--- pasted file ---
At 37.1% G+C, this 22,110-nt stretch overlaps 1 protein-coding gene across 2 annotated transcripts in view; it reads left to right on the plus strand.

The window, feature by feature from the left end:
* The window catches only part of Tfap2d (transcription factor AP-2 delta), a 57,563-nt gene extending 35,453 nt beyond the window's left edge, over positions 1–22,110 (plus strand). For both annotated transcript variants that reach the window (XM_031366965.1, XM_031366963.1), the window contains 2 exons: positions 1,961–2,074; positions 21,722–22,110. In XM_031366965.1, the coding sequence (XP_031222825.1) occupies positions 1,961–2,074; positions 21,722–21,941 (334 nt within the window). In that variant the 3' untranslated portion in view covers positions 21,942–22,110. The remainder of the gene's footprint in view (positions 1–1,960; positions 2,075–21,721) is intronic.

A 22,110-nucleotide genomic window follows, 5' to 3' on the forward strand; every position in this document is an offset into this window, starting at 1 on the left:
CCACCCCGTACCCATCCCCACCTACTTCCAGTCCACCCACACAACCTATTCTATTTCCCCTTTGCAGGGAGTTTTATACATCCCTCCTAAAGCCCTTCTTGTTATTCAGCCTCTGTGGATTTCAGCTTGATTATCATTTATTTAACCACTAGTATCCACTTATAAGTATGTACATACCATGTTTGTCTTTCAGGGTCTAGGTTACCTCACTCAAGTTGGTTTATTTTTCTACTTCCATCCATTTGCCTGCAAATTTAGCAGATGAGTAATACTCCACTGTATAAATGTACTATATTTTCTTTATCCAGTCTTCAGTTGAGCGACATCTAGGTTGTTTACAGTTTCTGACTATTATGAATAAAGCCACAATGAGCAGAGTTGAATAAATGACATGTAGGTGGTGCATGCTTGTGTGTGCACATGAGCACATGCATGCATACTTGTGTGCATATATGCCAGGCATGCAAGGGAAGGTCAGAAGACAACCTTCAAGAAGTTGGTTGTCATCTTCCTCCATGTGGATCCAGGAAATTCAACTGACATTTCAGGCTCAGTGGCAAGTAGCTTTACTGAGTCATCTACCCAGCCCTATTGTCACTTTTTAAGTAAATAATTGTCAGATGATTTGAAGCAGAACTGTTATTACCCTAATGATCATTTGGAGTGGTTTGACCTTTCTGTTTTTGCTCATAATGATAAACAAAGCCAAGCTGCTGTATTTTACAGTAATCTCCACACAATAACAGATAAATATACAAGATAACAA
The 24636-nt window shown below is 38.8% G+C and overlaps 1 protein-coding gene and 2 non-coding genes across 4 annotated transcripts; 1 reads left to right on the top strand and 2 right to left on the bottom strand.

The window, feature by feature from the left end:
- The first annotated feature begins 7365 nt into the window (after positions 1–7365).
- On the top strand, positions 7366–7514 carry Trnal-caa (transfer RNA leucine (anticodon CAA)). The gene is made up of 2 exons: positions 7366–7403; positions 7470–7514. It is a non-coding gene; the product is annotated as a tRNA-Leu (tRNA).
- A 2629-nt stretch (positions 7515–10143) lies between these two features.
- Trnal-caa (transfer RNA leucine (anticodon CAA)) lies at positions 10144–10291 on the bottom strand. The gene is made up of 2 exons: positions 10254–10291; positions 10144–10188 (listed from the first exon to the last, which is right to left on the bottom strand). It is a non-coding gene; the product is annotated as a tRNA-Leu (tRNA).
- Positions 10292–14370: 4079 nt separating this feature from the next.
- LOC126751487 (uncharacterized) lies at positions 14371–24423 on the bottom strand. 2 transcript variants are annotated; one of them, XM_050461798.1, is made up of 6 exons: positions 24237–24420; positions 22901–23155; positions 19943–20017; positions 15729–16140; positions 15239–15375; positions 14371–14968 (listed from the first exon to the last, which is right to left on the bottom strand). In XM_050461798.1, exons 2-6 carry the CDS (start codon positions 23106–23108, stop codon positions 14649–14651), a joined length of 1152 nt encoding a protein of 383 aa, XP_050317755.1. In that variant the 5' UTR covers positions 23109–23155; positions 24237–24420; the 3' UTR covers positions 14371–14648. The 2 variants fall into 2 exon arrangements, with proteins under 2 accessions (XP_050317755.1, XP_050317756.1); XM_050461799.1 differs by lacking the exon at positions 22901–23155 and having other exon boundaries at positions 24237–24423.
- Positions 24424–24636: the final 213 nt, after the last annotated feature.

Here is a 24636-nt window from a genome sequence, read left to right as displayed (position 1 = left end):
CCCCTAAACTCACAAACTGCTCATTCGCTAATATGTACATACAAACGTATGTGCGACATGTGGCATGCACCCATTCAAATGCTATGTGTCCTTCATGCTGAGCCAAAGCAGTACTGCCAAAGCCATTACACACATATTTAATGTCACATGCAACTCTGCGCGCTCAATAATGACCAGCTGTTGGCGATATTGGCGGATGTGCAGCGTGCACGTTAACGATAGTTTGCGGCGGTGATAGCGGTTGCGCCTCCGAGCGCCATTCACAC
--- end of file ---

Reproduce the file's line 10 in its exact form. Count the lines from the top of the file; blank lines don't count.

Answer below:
- A 2629-nt stretch (positions 7515–10143) lies between these two features.